collateral damage

Life of Thorka by Aisha K. Gill

In the US, the word pacifier is used to describe what we in the UK call a baby’s dummy. Yet, during the Vietnam War, pacification was the popular term used to describe the actions of soldiers entering villages, shooting domestic animals and rounding up all of the men and boys, killing any who resisted (its more official title was Civil Operations and Revolutionary Development Support). Similarly, the term collateral damage is meant to descale the actual impact of a violent intervention making it a more ‘acceptable’ price of war. The same goes for friendly fire and many other terms. Euphemisms abound when talking of war or violence. And they are not used passively; they have political purpose. As the Encyclopaedia of Violence, Peace and Conflict states: “This instrumental approach to language, detaches language from history and moral judgement, converting it to a mere technique in the assertion of political power.[1] And it gives the example of the “Final Solution” to make its point so powerfully.

Now think of the terms shame and honour; shame can be used in a quite benign way, e.g. “ah, what a shame,” when you just missed out on something. Whilst honour conjures up bravery and sacrifice, maybe for your country or a cause you believe in. But as with euphemisms of war, set in a different context they can mean very different things and Asian Women Awardstherefore have very different connotations. Our poet today, Professor Aisha K. Gill [] is an expert on violence against black and minority and refugee women in the UK, Iraqi Kurdistan and India. In her work she has shown the link between honour and shame that leads to honour based violence (HBV), overwhelmingly against women. “…honour relates to the behaviour expected of members of particular community, while shame is associated with transgressions against these expectations” (Gill, 2014: 2). This HBV is driven by the expectation by men of how women are meant to act in their family’s honour, “by behaving appropriately through deference, fidelity, modesty and chastity” (Gill, 2014: 2).[2]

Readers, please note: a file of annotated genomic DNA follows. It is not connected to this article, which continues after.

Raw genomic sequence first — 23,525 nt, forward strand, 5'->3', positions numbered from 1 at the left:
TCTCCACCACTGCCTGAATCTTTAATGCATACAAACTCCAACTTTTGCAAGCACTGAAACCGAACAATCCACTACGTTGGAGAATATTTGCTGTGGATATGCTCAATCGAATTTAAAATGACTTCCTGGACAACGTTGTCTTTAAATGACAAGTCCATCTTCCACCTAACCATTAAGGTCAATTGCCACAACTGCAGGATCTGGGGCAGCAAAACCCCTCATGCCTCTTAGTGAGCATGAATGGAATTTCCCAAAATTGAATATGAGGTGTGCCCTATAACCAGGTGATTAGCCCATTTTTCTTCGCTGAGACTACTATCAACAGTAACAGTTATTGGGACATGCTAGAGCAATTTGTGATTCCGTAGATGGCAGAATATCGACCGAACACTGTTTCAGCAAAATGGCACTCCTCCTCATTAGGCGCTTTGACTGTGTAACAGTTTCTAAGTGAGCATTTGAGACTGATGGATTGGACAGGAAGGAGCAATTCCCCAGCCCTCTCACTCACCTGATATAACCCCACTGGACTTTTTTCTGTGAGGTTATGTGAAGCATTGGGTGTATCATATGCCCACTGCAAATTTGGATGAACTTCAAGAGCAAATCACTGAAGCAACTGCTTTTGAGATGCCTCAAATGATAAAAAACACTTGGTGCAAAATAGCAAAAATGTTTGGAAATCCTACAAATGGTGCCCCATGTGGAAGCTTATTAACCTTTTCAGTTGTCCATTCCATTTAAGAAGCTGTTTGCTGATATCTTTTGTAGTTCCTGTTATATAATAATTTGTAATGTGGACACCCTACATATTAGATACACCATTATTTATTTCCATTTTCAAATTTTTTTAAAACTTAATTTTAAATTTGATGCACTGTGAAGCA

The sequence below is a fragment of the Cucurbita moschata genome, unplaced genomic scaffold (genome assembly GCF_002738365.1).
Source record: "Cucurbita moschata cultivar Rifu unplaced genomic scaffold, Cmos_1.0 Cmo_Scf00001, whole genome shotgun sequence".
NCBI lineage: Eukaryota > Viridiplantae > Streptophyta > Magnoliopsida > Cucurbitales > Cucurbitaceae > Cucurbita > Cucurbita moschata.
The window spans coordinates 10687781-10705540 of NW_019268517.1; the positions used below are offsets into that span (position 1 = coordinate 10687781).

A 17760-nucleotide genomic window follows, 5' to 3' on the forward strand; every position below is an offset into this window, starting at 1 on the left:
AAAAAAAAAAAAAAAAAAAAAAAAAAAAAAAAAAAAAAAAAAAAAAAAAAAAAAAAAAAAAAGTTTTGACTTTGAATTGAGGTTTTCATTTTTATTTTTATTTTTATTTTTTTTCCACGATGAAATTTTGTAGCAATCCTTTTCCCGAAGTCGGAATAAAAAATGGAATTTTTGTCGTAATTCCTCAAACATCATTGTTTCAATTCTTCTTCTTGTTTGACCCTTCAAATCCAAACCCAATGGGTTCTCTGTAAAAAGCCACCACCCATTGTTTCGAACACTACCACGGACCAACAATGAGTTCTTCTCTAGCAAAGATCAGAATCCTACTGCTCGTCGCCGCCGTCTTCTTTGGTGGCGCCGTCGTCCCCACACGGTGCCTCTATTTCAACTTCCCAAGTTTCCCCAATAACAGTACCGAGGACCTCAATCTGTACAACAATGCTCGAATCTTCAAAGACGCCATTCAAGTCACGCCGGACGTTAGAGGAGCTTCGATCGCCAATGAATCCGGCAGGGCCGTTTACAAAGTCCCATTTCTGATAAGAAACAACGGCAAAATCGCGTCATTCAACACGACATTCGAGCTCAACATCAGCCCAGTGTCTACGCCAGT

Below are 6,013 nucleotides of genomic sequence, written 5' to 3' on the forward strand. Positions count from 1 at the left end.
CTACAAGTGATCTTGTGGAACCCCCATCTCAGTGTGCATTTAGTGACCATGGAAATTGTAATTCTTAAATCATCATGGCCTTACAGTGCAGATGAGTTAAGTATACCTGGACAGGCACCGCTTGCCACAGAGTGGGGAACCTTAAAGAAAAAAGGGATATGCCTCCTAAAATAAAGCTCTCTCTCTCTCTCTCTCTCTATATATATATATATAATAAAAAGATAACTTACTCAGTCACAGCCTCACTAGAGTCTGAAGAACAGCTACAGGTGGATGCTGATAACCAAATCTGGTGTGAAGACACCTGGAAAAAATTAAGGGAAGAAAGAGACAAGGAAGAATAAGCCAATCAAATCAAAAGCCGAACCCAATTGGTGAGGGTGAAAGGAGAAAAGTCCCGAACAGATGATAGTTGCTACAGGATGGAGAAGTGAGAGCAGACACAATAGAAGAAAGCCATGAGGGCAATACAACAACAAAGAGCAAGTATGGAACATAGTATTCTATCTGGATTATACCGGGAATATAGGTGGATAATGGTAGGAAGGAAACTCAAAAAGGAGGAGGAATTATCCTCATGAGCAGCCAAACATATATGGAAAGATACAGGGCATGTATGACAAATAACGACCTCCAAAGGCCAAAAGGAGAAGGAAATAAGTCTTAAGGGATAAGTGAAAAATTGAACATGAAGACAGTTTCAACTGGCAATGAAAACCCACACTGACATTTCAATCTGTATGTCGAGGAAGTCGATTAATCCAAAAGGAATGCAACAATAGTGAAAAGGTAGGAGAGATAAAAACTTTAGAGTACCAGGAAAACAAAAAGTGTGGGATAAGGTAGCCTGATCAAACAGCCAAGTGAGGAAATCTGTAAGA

In her poem, “Life of Thorka” she speaks about her escape from violence. “Anxious for clues,/but, without a clear map/it’s the Midland Main Line that’s/doing the calling to bedsitter land./ Look over your shoulder, Asian woman in hiding / Keep searching, (and watching and hiding/from them).” Education is her aim but also her ‘crime’ and hence the urge to be free. However, many are not able to take this route and have their “aims ruined/robbed of ordinary experience / abandoned, starving in silence / their death even claimed. Found innocent of powerlessness.” And yet there is no sense of revenge in this story, even when completely aware of the wider political and social context, this ‘dance to sociological imaginations’. “But I won’t kill him off!/I’ll just leave him alone/in his unwise ageing/A bare old stick, let him/wither in pain.” The form of the poem is also beautifully rendered to reflect the train and the tracks taken in her escape.